Days like this can sometimes become a true chore simply to deal with. While nothing goes specifically "wrong" - nothing seems to go quite "right" either. Things become a bit "meh" and lackluster simply because they tread that obsequious line of mediocrity from start to finish.
Is there, really, any way to push things past the mediocrity that seems to instill the very air on such a day, so that it begins to approach outstanding? Or how about, if not outstanding, then at least memorable? Bright? Focused? Anything other than lackluster???
On days such as this, the creative muse seems to have decided to take a nice, long, Nap. Of course - it's days like this which I also have free to myself, to try and accomplish something meaningful beyond being a wage slave or doing neverending housework. The sun is bright, there are no clouds, and nothing is actually pressing, screaming at me to "Get It Done, Already!" The temperature is mild, with enough heat that one not need to bundle up, but enough cool breeze that sweating simply because I move isn't going to be an issue. All the Major housework has been completed - no dishes sitting in the sink, staring at me accusingly (as they so often do) the laundry is as caught up as it's ever going to get, the only household chores left to accomplish are minor tasks like taking the 2 minutes it's going to require to clean up the catbox for the day unless I want to devote the whole day to doing a serious (and probably much needed) deep cleaning. But that deep cleaning will simply have to wait, because I can't work up any sort of gumption to get it done right now. (OK, maybe not ALL the needed housework has been done, but all of it that I'm willing to work on at this point!)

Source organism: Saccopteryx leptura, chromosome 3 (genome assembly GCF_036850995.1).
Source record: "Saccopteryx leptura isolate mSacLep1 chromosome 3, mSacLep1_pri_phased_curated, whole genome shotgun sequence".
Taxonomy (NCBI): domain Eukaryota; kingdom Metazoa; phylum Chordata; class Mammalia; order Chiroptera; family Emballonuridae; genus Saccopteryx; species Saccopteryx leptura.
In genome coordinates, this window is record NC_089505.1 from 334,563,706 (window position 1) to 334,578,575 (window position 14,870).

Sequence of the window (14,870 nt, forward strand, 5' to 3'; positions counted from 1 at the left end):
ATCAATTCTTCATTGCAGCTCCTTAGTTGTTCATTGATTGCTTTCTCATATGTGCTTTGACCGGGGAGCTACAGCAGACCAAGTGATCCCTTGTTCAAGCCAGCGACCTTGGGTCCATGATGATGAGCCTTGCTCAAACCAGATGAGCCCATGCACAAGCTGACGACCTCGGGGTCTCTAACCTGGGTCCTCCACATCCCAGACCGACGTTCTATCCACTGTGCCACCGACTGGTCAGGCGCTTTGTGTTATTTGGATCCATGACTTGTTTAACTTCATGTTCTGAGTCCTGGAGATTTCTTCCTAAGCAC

In all honesty, this is the sort of day that I would love to spend out wandering around the Zoo, or hiking out in the woods at the lake. Unfortunately, with no car and both of those being at least a 20 minute drive from home (at 60mph, on the highway) it's not exactly a practical option. No, I'm limited to where I can go on foot, or at best slowly on the back of my bicycle (poor thing needs to be used more frequently anyway.) I remind myself that the exercise is good for me. Walking increases the heartrate, helps lower the body's setpoint for weight, burns calories, and gently tones muscles. All of which is beneficial both in the short and long term on various levels. So why does the prospect of having to walk everywhere if I happen to leave the house make me want to snarl and growl and cuss and throw something sharp, pointy, and deadly in a random direction? It's not like I wouldn't be doing the same amount of walking - if not More - while wandering the zoo or hiking trails at the lake.
Could it be that I'm simply feeling the subconscious pressure to Conform to society's norms. And one of those norms, at least here in the U.S., is to have a car and drive everywhere we go - whether we're going 4 blocks up to the corner convenience store, or to the airport across town to fly to another state or country. Ah well - I haven't been much of one to Conform - especially not simply because "everybody else does it that way" - in a long time.
How do you defend yourself against this?
44 minutes ago